From the dizzying heights of the late 1980s to the sudden slump two years ago, the database industry seems to have finally stabilised. Hype and necessity are converging in the corporate struggle to manage information in an online world.
Promises of interconnectivity, high-speed retrieval and cross-platform management - elements shaping the database industry "pitch" for nearly the last decade - are seemingly coming to fruition, although all the creases are far from ironed out.
The demand for sophistication
According to IDC analyst Carl Olofson, the parameters that define data management software have remained fairly static over the last few years. They have been "products used to store, update, control and manage structured data, including location management, content coordination and form transformation," he says.
However, applying these criteria to today's increasingly dynamic technology environment poses considerable challenges to technology developers and their channel business partners.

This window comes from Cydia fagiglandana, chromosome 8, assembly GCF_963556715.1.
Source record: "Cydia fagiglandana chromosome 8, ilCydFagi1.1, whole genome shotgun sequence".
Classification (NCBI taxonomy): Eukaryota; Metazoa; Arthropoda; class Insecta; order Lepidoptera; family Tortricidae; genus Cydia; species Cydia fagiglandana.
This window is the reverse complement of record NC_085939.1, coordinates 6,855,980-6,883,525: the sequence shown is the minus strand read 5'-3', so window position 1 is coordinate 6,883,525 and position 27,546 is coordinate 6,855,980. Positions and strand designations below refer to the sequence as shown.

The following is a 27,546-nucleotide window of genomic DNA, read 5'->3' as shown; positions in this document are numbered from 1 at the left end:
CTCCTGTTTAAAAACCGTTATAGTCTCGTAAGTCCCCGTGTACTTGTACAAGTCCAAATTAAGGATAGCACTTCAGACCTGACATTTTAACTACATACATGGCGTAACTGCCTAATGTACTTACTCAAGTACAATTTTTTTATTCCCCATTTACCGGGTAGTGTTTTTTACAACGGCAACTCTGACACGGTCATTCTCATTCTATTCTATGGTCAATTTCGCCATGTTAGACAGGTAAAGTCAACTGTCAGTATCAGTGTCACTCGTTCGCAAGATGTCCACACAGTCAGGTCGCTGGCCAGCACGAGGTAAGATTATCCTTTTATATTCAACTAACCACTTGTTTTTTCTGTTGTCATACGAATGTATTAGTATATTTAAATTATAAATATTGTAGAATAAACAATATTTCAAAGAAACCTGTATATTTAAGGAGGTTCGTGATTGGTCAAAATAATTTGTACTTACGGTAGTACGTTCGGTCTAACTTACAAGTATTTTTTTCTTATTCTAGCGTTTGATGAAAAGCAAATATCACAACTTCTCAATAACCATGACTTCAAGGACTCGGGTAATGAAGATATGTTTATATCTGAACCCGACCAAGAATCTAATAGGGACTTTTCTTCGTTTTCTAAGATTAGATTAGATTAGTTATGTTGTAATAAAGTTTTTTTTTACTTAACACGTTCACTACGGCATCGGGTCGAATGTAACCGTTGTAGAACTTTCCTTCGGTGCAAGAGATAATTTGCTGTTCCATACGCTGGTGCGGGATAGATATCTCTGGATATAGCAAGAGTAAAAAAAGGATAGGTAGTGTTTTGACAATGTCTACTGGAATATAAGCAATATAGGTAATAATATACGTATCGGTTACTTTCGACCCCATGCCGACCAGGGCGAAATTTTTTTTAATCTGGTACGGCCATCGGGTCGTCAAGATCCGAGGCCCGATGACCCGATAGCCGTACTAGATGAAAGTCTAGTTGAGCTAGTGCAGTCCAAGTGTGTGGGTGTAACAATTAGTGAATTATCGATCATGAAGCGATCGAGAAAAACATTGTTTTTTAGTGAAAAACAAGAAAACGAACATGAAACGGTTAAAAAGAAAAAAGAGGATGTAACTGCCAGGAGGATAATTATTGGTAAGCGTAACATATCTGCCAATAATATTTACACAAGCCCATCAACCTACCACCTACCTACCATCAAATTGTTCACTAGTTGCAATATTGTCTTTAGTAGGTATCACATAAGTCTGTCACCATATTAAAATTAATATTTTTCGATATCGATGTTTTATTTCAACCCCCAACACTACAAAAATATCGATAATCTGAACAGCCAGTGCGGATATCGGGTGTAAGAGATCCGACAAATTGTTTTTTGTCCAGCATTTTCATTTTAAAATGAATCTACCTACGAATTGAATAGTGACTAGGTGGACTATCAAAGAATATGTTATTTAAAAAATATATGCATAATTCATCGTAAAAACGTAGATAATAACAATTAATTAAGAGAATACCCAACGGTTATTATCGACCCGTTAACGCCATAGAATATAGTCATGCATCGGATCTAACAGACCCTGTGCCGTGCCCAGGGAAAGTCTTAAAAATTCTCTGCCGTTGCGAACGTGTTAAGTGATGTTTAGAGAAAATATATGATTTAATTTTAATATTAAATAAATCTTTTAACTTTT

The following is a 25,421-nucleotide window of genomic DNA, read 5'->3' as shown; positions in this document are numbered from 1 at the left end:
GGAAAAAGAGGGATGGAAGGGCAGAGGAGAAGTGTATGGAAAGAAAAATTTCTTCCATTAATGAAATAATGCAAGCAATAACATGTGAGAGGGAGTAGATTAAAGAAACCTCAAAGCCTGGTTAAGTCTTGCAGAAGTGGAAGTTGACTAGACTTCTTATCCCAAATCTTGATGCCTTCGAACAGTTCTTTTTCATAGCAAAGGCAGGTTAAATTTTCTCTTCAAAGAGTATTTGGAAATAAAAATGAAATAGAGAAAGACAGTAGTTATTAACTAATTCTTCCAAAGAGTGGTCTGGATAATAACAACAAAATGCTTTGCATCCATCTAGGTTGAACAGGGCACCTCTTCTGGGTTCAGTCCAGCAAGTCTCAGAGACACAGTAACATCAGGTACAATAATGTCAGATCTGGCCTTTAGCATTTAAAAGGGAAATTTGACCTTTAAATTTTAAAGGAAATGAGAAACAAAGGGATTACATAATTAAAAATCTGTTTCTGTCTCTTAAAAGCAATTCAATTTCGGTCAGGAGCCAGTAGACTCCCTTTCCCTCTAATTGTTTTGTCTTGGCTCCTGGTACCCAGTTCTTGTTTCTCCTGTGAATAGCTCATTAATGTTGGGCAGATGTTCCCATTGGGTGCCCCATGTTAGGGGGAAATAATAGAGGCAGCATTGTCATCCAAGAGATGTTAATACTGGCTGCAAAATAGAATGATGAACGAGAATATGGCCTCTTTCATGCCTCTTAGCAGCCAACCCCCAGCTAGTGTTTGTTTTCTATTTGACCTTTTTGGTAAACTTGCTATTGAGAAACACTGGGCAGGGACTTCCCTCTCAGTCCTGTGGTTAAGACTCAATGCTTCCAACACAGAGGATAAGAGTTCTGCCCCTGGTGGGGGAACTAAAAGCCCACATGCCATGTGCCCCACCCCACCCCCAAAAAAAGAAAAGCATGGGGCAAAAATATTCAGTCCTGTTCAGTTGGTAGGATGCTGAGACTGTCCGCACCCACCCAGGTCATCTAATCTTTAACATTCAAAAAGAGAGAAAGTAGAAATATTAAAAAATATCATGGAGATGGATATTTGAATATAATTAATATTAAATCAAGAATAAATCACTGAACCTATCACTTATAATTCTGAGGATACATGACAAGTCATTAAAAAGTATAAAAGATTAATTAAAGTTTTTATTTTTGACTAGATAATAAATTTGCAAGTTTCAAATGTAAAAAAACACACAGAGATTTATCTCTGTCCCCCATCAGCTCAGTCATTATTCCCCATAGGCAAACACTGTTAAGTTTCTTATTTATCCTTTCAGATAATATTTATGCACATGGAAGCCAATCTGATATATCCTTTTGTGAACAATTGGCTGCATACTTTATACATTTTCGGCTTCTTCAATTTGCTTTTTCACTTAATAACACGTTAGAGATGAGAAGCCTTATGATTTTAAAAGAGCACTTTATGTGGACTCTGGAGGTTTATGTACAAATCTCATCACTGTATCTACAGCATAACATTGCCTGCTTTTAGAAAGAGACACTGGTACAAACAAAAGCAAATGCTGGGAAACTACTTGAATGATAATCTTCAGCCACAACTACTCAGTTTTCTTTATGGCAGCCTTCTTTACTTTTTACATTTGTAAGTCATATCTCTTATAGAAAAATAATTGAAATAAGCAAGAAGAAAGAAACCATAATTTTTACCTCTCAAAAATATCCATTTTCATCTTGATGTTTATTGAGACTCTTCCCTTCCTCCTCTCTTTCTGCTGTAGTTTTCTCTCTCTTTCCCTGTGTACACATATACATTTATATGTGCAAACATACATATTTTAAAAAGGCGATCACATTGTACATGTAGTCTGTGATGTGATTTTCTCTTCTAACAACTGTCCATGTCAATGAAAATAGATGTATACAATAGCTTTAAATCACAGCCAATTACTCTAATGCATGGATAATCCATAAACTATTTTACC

Olofson points to a strong trend towards "commoditisation" in the online transaction processing (OLTP) data management area, "fueled by the proliferation of packaged applications and low-cost yet ever more robust server systems". He believes that the key challenge facing vendors and channel partners will be essentially to deliver more sophisticated retrieval and management systems while also balancing what he sees as the "decreasingly technical profile of the user of such sites".
"We are seeing decreasing tolerance for wait times, which means that slow systems and downtime are not options," says Olofson.
The head of technology management and consultancy company Interact Management, Trevor Richards, points to persistent gaps in understanding among vendors, integrators and customers alike when it comes to maximising the potential of corporate data.